Nuclear Energy Facts



  • Nuclear energy is the huge amount of energy that holds together the nucleus of every single atom.
  • Nuclear energy fuels atom bombs and power stations – and every star in the Universe. It can be released either by fission or fusion.
  • Nuclear fusion is when nuclear energy is released by the joining together of nuclei – as inside stars, where they are squeezed together by gravity, and in hydrogen bombs.
  • Usually only tiny nuclei such as those of hydrogen and helium fuse. Only under extreme pressure in huge, collapsing stars do big nuclei like iron fuse.
  • Nuclear fission is when nuclear energy is released by the splitting of nuclei. This method is used in most power stations and in atom bombs.
  • Nuclear fission involves splitting big nuclei like Uranium-235 and plutonium.
  • When a nucleus splits, it shoots out gamma rays, neutrons and intense heat.
  • Nuclear weapons get their power from the
  • In an atom bomb the energy is released transformation of matter in atoms into in one second energy. Only two nuclear weapons have ever
  • In a power station, control rods make been used, during World War II. The first sure nuclear reactions are slowed and was dropped on the Japanese city of Hiroshima, killing from 70,000 to 100,000 energy released
  • The energy that binds the nucleus of an atom together is enormous, as Albert Einstein showed.
  • By releasing the energy from the nuclei of millions of atoms, nuclear power stations and bombs can generate a huge amount of power.
  • Nuclear fusion is when nuclear energy is released by fusing together small atoms such as deuterium (a kind of hydrogen).
  • Nuclear fusion is the reaction that keeps stars glowing and gives hydrogen bombs their terrifying power.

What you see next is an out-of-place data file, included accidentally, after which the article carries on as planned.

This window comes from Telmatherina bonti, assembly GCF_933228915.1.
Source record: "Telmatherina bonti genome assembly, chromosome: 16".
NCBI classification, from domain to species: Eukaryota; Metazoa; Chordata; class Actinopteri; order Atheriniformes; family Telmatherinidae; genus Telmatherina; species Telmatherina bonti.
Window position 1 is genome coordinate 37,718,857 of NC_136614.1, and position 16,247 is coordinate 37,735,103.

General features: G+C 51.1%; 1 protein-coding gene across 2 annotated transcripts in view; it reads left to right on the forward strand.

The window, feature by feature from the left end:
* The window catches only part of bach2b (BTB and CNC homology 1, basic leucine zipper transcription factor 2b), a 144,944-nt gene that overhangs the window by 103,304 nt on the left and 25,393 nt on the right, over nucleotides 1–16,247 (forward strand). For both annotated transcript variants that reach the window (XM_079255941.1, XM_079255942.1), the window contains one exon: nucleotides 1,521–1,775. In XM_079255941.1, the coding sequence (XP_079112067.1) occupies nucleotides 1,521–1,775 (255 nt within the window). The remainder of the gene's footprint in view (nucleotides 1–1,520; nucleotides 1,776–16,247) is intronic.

• Nuclear fission releases energy by splitting the large nuclei of atoms such as uranium and plutonium.
  • To split atomic nuclei for nuclear fission, neutrons are fired into the nuclear fuel.
  • As neutrons crash into atoms and split their nuclei, they split off more neutrons. These neutrons bombard other nuclei, splitting off more neutrons that bombard more nuclei. This is called a chain reaction.
  • Nuclear fission involves firing a neutron (blue ball) into the nucleus of a uranium or plutonium atom. When the nucleus splits, it fires out more neutrons that split more nuclei, setting off a chain reaction.
  • An atom bomb, or A-bomb, is one of the two main kinds of nuclear weapon. It works by an explosive, unrestrained fission of uranium-235 or plutonium-239.
  • A hydrogen bomb (H-bomb) or thermonuclear weapon uses a conventional explosion to fuse the nuclei of deuterium atoms in a gigantic nuclear explosion.
  • The H-bomb tested at Novaya Zemlya in the former USSR in 1961 released 10,000 times more energy than the bombs dropped on Hiroshima, Japan, in 1945. The huge mushroom shaped cloud of a nuclear explosion. The four main effects from such an explosion are 1) a fireball leading to a blast wave of noise and air pressure 2) intense thermal radiation i.e. heat 3) initial nuclear radiation 4) residual radiation – given off later than a minute after the explosion.